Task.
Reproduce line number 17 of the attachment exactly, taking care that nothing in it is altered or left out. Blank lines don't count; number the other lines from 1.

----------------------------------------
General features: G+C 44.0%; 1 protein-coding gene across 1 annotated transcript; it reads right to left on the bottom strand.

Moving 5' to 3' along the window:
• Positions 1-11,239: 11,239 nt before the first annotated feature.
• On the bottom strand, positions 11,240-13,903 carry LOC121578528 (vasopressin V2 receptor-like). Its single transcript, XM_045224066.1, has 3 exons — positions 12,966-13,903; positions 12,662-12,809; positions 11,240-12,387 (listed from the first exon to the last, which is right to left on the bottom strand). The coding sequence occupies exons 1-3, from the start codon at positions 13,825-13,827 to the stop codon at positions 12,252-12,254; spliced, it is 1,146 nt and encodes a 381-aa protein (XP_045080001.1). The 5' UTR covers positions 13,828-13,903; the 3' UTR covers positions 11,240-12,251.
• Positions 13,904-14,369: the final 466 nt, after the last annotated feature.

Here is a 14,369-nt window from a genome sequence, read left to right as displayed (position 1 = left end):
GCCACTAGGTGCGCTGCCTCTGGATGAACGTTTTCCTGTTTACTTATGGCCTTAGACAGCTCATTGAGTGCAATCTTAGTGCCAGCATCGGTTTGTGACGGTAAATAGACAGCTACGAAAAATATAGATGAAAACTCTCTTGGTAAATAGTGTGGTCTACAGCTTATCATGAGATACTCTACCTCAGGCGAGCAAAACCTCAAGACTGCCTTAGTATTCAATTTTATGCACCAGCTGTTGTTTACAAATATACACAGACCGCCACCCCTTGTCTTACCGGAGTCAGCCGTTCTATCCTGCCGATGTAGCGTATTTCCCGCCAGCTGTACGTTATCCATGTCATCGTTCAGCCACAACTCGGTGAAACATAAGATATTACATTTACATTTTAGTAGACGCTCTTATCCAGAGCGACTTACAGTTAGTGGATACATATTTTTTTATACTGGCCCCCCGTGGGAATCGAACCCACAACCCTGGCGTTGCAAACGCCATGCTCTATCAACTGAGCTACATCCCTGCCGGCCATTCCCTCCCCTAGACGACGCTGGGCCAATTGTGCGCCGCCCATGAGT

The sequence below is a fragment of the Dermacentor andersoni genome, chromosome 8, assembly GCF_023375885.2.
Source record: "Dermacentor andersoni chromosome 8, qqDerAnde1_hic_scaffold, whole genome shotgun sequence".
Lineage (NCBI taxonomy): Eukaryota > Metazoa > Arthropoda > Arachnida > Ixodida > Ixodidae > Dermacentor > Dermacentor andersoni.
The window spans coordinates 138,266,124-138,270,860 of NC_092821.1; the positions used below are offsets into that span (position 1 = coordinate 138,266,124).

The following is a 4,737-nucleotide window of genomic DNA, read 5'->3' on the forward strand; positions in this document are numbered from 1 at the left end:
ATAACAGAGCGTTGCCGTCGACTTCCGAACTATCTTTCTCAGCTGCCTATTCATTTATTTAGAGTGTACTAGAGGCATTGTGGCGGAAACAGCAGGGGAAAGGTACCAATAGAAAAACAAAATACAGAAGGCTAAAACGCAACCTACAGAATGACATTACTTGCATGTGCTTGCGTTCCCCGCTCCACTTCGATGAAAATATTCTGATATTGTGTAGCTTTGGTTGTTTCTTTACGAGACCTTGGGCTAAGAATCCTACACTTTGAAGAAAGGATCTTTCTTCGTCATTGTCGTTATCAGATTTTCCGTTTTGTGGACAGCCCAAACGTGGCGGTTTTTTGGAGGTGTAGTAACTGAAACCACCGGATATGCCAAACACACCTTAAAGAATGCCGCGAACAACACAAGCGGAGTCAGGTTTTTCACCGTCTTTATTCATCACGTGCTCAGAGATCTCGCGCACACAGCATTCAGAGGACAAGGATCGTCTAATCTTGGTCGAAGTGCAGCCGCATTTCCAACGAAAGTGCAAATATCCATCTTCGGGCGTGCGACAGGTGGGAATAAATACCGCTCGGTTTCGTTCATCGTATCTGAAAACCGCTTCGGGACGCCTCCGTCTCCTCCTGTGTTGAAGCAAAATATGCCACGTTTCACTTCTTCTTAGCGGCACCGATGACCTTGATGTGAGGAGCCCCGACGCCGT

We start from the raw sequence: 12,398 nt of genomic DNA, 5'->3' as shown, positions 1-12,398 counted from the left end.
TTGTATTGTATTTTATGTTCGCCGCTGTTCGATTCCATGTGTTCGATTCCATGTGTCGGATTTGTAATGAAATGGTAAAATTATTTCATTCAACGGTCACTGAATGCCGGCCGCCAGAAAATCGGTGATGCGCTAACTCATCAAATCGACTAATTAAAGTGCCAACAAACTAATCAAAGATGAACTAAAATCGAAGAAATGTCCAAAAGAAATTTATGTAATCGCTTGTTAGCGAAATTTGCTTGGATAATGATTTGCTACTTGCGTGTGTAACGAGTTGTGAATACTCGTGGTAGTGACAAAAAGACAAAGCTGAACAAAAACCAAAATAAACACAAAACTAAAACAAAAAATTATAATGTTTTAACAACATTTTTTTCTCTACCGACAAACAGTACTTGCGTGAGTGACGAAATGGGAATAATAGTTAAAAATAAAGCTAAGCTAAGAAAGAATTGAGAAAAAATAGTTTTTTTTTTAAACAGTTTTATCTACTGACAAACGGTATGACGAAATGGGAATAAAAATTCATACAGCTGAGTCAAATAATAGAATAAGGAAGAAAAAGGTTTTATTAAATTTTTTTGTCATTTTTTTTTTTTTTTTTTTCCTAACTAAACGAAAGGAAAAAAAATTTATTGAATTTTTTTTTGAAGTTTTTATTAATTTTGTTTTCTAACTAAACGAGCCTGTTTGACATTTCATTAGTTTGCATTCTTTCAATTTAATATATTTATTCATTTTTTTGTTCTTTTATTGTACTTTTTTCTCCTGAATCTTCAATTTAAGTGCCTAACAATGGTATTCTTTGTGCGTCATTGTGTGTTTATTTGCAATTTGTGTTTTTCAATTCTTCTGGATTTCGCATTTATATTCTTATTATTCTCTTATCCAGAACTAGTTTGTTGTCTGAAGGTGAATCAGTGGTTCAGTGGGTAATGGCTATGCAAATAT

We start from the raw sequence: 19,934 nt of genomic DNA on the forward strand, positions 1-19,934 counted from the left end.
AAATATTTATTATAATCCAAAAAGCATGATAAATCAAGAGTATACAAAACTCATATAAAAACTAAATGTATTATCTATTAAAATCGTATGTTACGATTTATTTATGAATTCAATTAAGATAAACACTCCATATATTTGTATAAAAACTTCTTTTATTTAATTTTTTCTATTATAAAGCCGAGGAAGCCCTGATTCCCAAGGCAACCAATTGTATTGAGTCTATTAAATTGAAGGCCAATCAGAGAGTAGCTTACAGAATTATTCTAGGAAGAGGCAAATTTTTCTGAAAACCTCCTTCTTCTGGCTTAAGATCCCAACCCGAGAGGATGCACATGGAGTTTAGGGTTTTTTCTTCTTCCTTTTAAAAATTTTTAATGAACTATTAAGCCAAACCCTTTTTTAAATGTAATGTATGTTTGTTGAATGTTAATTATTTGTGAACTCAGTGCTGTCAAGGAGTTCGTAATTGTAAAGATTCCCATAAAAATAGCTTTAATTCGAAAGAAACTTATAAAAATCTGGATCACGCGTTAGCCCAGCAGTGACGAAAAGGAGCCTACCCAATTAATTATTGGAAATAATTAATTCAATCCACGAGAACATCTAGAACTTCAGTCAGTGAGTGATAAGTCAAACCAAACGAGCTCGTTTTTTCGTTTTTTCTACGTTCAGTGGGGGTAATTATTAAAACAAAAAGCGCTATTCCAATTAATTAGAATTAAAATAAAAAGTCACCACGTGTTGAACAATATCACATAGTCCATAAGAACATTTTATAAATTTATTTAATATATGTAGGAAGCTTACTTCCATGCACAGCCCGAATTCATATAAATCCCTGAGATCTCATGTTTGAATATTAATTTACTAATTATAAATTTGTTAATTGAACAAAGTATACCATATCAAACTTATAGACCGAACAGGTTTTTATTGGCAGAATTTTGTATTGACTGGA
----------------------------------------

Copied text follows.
AAATATTTATTATAATCCAAAAAGCATGATAAATCAAGAGTATACAAAACTCATATAAAAACTAAATGTATTATCTATTAAAATCGTATGTTACGATTTATTTATGAATTCAATTAAGATAAACACTCCATATATTTGTATAAAAACTTCTTTTATTTAATTTTTTCTATTATAAAGCCGAGGAAGCCCTGATTCCCAAGGCAACCAATTGTATTGAGTCTATTAAATTGAAGGCCAATCAGAGAGTAGCTTACAGAATTATTCTAGGAAGAGGCAAATTTTTCTGAAAACCTCCTTCTTCTGGCTTAAGATCCCAACCCGAGAGGATGCACATGGAGTTTAGGGTTTTTTCTTCTTCCTTTTAAAAATTTTTAATGAACTATTAAGCCAAACCCTTTTTTAAATGTAATGTATGTTTGTTGAATGTTAATTATTTGTGAACTCAGTGCTGTCAAGGAGTTCGTAATTGTAAAGATTCCCATAAAAATAGCTTTAATTCGAAAGAAACTTATAAAAATCTGGATCACGCGTTAGCCCAGCAGTGACGAAAAGGAGCCTACCCAATTAATTATTGGAAATAATTAATTCAATCCACGAGAACATCTAGAACTTCAGTCAGTGAGTGATAAGTCAAACCAAACGAGCTCGTTTTTTCGTTTTTTCTACGTTCAGTGGGGGTAATTATTAAAACAAAAAGCGCTATTCCAATTAATTAGAATTAAAATAAAAAGTCACCACGTGTTGAACAATATCACATAGTCCATAAGAACATTTTATAAATTTATTTAATATATGTAGGAAGCTTACTTCCATGCACAGCCCGAATTCATATAAATCCCTGAGATCTCATGTTTGAATATTAATTTACTAATTATAAATTTGTTAATTGAACAAAGTATACCATATCAAACTTATAGACCGAACAGGTTTTTATTGGCAGAATTTTGTATTGACTGGA